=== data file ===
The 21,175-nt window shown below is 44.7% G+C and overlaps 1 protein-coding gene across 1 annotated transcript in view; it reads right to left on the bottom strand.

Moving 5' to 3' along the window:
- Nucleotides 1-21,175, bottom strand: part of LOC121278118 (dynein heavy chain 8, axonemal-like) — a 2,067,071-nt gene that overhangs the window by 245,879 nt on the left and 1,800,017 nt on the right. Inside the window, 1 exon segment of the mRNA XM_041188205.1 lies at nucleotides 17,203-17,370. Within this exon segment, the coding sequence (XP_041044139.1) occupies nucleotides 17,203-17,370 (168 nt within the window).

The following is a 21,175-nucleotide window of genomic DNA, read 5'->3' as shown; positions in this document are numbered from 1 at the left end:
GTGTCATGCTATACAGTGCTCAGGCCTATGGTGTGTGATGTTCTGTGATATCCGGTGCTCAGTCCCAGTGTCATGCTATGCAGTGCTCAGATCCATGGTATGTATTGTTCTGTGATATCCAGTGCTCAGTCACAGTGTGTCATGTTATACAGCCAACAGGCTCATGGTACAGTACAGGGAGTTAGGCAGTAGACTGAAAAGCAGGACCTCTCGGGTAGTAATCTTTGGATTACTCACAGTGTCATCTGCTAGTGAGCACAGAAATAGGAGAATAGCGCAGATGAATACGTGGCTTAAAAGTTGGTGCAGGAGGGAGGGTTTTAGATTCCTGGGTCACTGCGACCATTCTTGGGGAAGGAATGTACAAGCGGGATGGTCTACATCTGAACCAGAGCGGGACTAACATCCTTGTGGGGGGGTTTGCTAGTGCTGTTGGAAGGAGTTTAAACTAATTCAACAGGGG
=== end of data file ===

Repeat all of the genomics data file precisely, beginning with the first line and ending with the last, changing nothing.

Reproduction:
The 21,175-nt window shown below is 44.7% G+C and overlaps 1 protein-coding gene across 1 annotated transcript in view; it reads right to left on the bottom strand.

Moving 5' to 3' along the window:
- Nucleotides 1-21,175, bottom strand: part of LOC121278118 (dynein heavy chain 8, axonemal-like) — a 2,067,071-nt gene that overhangs the window by 245,879 nt on the left and 1,800,017 nt on the right. Inside the window, 1 exon segment of the mRNA XM_041188205.1 lies at nucleotides 17,203-17,370. Within this exon segment, the coding sequence (XP_041044139.1) occupies nucleotides 17,203-17,370 (168 nt within the window).

The following is a 21,175-nucleotide window of genomic DNA, read 5'->3' as shown; positions in this document are numbered from 1 at the left end:
GTGTCATGCTATACAGTGCTCAGGCCTATGGTGTGTGATGTTCTGTGATATCCGGTGCTCAGTCCCAGTGTCATGCTATGCAGTGCTCAGATCCATGGTATGTATTGTTCTGTGATATCCAGTGCTCAGTCACAGTGTGTCATGTTATACAGCCAACAGGCTCATGGTACAGTACAGGGAGTTAGGCAGTAGACTGAAAAGCAGGACCTCTCGGGTAGTAATCTTTGGATTACTCACAGTGTCATCTGCTAGTGAGCACAGAAATAGGAGAATAGCGCAGATGAATACGTGGCTTAAAAGTTGGTGCAGGAGGGAGGGTTTTAGATTCCTGGGTCACTGCGACCATTCTTGGGGAAGGAATGTACAAGCGGGATGGTCTACATCTGAACCAGAGCGGGACTAACATCCTTGTGGGGGGGTTTGCTAGTGCTGTTGGAAGGAGTTTAAACTAATTCAACAGGGG